Lacey’s council will vote to raise the minimum parking space for apartments

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It was a night of discussions about parking in front of Lacey City Council on Thursday, and the council considered whether to increase the minimum parking for future apartment buildings, as well as whether parking for electric vehicles and chargers for various uses would be needed.

Rolf Boone

It was a night of discussions about parking in front of Lacey City Council on Thursday, and the council considered whether to increase the minimum parking for future apartment buildings, as well as whether parking for electric vehicles and chargers for various uses would be needed.

After smoothing out the initial confusion the first vote went relatively easily. With regard to the parking of electric vehicles, the council rejected the first proposal before agreeing on a changed option.

Before it was over, council member Lenny Greenstein sounded the alarm, a possibility that was acknowledged by city officials that the new requirements for apartment buildings probably meant higher costs and that those costs could be passed on to tenants.

“We can’t get our cake and also eat it,” Greenstein said, adding that the city is constantly talking about the need for affordable housing, but then doing everything it can to increase that cost.

“Every time we add more parking or extra requirements, we increase the cost of housing in a market where there is already a shortage of housing,” he said. “We can’t have both.”

Prior to Thursday’s vote, the city’s previous standard for apartment parking was a requirement of 1.5 seats per unit. Then the city began to hear from the operators of residential complexes – as an example cited Britton apartments in the northeast of Lacey – that they had problems with providing sufficient parking for residents.

The council eventually unanimously voted to change the standard of multi-apartment parking to one based on the number of bedrooms per unit. For example, instead of providing 1.5 places for a three-room apartment, it will now have two rooms, city information shows.

Planning Commission Manager Ryan Andrews also made it clear that the board simply voted on the minimum requirement. If the developer wanted to build more parking lots, they could, he said. The ordinance also does not apply to parking for visitors.

This was what Mayor Andy Ryder insisted during the discussion, although Greenstein noted that increasing the minimum parking could solve his problems.

Board member Robin Vazquez added that the new policy will have no retroactive effect, which means Britton Apartments still have problems. She wondered if more could be done with public transportation to help the apartment community.

Vazquez grew up in Bremerton, she told the council, and said the area’s largest employer, the Navy, has all kinds of shuttles that serve it. Perhaps something similar could be created for those Britton Apartment residents who work at the Lewis-McCord joint base.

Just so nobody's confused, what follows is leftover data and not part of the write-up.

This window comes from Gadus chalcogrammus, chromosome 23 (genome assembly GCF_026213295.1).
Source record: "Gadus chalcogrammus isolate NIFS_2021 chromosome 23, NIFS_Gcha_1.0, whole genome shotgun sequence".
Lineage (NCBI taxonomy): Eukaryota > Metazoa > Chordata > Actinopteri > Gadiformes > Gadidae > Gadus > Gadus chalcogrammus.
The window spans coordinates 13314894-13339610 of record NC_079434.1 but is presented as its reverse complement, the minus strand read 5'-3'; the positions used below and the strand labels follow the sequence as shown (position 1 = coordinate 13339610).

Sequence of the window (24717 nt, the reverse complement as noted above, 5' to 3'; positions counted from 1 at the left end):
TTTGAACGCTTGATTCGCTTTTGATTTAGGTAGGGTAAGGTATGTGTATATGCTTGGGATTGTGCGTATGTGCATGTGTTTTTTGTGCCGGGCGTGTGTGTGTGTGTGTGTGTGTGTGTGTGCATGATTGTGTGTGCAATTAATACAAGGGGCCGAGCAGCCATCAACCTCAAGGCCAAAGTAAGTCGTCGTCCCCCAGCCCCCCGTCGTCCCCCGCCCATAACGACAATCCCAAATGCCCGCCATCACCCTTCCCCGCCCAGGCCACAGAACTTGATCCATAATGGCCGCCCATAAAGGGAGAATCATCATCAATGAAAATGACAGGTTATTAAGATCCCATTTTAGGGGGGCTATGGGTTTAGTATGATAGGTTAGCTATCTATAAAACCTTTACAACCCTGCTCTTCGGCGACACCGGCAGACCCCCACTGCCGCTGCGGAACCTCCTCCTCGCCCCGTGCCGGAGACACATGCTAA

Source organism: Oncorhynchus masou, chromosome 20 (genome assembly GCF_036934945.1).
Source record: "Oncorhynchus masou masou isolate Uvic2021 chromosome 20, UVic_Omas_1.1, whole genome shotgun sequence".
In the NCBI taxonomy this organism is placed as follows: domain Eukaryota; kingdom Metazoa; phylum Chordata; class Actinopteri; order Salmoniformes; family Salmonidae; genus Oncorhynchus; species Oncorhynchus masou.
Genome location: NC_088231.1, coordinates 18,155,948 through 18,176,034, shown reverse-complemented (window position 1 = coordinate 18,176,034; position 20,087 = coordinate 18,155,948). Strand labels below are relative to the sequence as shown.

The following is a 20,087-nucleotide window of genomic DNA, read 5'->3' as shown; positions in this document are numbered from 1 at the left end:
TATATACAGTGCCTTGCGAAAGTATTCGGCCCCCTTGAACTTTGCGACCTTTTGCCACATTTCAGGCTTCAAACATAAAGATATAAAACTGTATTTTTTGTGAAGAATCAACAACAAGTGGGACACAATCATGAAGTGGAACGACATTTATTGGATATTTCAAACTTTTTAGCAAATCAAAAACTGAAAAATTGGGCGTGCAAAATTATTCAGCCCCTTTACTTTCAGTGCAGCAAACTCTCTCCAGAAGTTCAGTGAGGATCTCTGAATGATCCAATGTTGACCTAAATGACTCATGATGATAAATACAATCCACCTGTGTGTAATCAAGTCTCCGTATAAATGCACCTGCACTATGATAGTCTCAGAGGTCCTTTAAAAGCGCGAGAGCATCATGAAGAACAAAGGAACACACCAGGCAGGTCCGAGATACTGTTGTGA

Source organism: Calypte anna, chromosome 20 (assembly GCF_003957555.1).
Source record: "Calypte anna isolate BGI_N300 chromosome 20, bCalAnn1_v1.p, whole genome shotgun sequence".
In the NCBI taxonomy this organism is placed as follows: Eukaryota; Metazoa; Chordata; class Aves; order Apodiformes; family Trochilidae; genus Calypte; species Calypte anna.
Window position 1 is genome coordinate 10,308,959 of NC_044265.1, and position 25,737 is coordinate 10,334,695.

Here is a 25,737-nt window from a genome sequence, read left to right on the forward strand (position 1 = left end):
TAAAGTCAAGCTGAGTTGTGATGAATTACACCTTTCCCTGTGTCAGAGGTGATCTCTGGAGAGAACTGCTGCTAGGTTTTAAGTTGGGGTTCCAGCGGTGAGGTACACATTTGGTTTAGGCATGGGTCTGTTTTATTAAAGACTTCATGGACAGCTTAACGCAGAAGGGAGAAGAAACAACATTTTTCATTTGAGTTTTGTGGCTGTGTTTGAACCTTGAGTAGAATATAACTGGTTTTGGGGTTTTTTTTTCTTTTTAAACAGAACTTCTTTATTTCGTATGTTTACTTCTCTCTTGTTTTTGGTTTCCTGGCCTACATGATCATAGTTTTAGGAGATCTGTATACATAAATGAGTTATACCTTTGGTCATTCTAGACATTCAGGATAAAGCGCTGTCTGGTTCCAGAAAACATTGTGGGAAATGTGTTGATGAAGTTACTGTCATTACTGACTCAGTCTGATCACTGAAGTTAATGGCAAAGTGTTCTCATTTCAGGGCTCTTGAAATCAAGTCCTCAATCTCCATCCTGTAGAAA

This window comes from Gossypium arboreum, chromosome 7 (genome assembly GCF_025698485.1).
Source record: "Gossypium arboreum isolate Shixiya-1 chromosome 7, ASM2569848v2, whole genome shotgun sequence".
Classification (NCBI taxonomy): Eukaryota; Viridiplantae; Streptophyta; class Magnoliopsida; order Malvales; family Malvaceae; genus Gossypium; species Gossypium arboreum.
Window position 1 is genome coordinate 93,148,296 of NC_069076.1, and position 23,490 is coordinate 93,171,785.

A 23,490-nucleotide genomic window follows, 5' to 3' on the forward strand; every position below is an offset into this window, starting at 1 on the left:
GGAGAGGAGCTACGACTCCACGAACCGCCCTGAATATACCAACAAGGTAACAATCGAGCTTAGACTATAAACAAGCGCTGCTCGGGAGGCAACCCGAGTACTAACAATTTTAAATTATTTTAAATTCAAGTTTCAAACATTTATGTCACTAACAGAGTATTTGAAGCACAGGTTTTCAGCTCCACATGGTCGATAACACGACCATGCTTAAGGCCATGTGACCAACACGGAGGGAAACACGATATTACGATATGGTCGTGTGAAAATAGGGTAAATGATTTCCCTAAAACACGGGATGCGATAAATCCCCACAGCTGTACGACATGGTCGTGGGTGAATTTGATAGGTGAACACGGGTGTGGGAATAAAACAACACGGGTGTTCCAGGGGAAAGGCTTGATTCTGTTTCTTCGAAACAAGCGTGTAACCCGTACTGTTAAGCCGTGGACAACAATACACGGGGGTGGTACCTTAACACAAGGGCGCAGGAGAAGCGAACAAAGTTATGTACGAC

“Explore direct transit routes to the base that will allow people in Lacey to get to work without having to depend on parking,” she said.

Electric vehicle parking

After the council voted for minimum parking standards for apartment buildings, the council weighed the requirement that a certain percentage of parking, depending on the type of use, be provided for electric vehicles.

The current city code for parking electric cars is optional.

The following was considered: 10 percent for parking electric vehicles for apartment buildings of 10 or more units, 10 percent for housing (hotels), three percent for offices, institutions, municipal and medical and one percent for industrial and recreational use.

Greenstein quickly pushed the decision, calling it pointless because the developers are ready to meet the growth of electric vehicles.

“I see no reason for us to decide to do what the market is already doing,” he said.

One of the reasons why the topic of electric vehicles was submitted to the council is that it is considered a “priority point of implementation under the Terston Climate Mitigation Plan”, according to the agenda.

Some board members had trouble with the 10 percent demand, deeming it too high. In the first vote, the decision failed with 4-3 votes. Council member Michael Stedman then proposed an amendment that reduced the 10 percent requirement to five percent for apartment buildings and hotels. It passed 5-2 votes.

Greenstein voted against it, as did board member Ed Kunkel, who was concerned about the cost and possible liability issues of charging stations forcing developers.

Vazquez voted for it.

“It’s like an increase to a goal we all know needs to be achieved, and I think the data will show that it will be about twice as effective as the 10 percent target,” she said. “But I want us to start building a fund.”

Rolf has been with The Olympian since August 2005. It covers the latest news, the city of Lacey and business for the newspaper. Rolf graduated from The Evergreen State College in 1990.

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